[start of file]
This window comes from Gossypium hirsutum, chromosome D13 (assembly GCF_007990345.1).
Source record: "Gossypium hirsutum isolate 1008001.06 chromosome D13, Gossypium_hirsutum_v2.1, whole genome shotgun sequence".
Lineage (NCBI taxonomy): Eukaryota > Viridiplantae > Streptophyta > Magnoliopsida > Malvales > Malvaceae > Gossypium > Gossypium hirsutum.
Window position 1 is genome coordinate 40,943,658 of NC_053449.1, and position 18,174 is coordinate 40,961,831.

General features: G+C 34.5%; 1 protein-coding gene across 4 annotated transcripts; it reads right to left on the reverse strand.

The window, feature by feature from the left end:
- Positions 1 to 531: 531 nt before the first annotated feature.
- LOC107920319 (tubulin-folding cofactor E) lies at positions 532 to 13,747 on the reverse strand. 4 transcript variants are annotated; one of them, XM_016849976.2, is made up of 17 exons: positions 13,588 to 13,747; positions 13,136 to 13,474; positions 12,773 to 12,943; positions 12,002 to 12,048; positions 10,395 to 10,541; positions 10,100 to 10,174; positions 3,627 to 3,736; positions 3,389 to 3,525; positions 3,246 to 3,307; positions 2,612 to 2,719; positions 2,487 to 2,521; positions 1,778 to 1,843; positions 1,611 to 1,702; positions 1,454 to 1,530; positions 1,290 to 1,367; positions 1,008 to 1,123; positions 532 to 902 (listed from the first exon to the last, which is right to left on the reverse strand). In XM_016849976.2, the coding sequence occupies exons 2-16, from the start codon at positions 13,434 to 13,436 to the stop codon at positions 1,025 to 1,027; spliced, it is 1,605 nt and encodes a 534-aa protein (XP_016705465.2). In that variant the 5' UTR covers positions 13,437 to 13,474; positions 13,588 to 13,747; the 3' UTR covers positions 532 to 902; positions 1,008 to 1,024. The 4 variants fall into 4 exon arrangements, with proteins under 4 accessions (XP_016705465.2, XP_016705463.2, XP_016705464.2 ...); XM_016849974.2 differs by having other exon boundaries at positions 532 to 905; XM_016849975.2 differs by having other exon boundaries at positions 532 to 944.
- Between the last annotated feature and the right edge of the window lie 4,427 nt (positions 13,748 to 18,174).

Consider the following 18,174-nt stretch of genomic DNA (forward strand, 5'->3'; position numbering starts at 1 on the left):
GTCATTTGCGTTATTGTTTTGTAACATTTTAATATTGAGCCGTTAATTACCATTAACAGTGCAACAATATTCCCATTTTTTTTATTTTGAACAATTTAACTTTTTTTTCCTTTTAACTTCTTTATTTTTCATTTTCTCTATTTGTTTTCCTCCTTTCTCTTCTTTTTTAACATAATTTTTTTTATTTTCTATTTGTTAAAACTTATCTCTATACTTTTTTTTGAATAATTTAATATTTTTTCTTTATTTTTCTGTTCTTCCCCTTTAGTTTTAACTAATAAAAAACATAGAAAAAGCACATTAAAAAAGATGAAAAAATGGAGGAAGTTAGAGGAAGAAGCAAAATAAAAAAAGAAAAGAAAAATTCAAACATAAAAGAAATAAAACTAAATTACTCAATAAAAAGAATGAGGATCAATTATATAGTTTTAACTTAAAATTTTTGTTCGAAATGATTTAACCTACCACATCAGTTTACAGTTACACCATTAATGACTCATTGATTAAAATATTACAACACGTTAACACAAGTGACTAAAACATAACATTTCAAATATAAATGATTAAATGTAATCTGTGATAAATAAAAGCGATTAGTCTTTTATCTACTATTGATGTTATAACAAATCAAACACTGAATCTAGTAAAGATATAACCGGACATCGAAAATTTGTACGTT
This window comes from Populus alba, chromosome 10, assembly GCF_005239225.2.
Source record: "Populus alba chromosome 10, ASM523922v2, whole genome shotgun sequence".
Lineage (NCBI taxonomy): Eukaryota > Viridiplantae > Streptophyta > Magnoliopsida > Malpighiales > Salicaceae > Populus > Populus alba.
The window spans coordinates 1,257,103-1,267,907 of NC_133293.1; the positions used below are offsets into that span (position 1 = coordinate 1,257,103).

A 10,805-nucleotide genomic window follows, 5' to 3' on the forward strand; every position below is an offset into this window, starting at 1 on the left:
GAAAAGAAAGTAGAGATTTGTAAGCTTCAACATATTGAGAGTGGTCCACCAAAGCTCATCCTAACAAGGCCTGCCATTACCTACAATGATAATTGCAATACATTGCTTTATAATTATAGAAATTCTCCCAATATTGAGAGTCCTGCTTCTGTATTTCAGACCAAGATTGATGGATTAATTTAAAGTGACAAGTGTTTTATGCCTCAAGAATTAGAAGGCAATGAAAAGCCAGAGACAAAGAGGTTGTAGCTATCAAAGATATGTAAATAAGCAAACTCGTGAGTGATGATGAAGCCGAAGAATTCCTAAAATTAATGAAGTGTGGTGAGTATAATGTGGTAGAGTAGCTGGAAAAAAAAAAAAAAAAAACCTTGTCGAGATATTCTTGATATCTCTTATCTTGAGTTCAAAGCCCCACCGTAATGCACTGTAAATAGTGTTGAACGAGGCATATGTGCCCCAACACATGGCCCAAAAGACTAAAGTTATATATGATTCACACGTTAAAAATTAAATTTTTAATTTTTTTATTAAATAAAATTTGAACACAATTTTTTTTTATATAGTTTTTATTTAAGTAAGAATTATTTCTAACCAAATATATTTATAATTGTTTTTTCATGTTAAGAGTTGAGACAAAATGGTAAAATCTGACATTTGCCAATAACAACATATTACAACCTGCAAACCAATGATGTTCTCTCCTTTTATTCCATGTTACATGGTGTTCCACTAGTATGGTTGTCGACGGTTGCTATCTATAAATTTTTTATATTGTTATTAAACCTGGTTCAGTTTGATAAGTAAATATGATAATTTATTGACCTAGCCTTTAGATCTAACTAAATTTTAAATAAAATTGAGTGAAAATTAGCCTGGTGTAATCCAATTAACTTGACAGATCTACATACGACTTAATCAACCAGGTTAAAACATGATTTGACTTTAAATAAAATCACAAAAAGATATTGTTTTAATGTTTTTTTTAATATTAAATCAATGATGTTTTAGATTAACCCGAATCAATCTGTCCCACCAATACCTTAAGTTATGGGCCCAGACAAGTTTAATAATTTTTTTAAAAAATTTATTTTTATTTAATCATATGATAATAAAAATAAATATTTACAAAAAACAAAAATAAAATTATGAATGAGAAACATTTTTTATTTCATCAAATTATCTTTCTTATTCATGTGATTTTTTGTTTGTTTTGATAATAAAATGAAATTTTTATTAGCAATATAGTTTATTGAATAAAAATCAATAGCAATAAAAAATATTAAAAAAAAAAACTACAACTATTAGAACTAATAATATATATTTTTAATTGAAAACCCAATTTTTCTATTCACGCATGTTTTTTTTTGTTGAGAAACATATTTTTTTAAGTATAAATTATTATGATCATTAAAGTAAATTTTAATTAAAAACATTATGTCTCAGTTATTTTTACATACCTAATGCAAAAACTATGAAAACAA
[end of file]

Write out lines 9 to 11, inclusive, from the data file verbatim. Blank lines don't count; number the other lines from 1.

- Between the last annotated feature and the right edge of the window lie 4,427 nt (positions 13,748 to 18,174).

Consider the following 18,174-nt stretch of genomic DNA (forward strand, 5'->3'; position numbering starts at 1 on the left):
GTCATTTGCGTTATTGTTTTGTAACATTTTAATATTGAGCCGTTAATTACCATTAACAGTGCAACAATATTCCCATTTTTTTTATTTTGAACAATTTAACTTTTTTTTCCTTTTAACTTCTTTATTTTTCATTTTCTCTATTTGTTTTCCTCCTTTCTCTTCTTTTTTAACATAATTTTTTTTATTTTCTATTTGTTAAAACTTATCTCTATACTTTTTTTTGAATAATTTAATATTTTTTCTTTATTTTTCTGTTCTTCCCCTTTAGTTTTAACTAATAAAAAACATAGAAAAAGCACATTAAAAAAGATGAAAAAATGGAGGAAGTTAGAGGAAGAAGCAAAATAAAAAAAGAAAAGAAAAATTCAAACATAAAAGAAATAAAACTAAATTACTCAATAAAAAGAATGAGGATCAATTATATAGTTTTAACTTAAAATTTTTGTTCGAAATGATTTAACCTACCACATCAGTTTACAGTTACACCATTAATGACTCATTGATTAAAATATTACAACACGTTAACACAAGTGACTAAAACATAACATTTCAAATATAAATGATTAAATGTAATCTGTGATAAATAAAAGCGATTAGTCTTTTATCTACTATTGATGTTATAACAAATCAAACACTGAATCTAGTAAAGATATAACCGGACATCGAAAATTTGTACGTT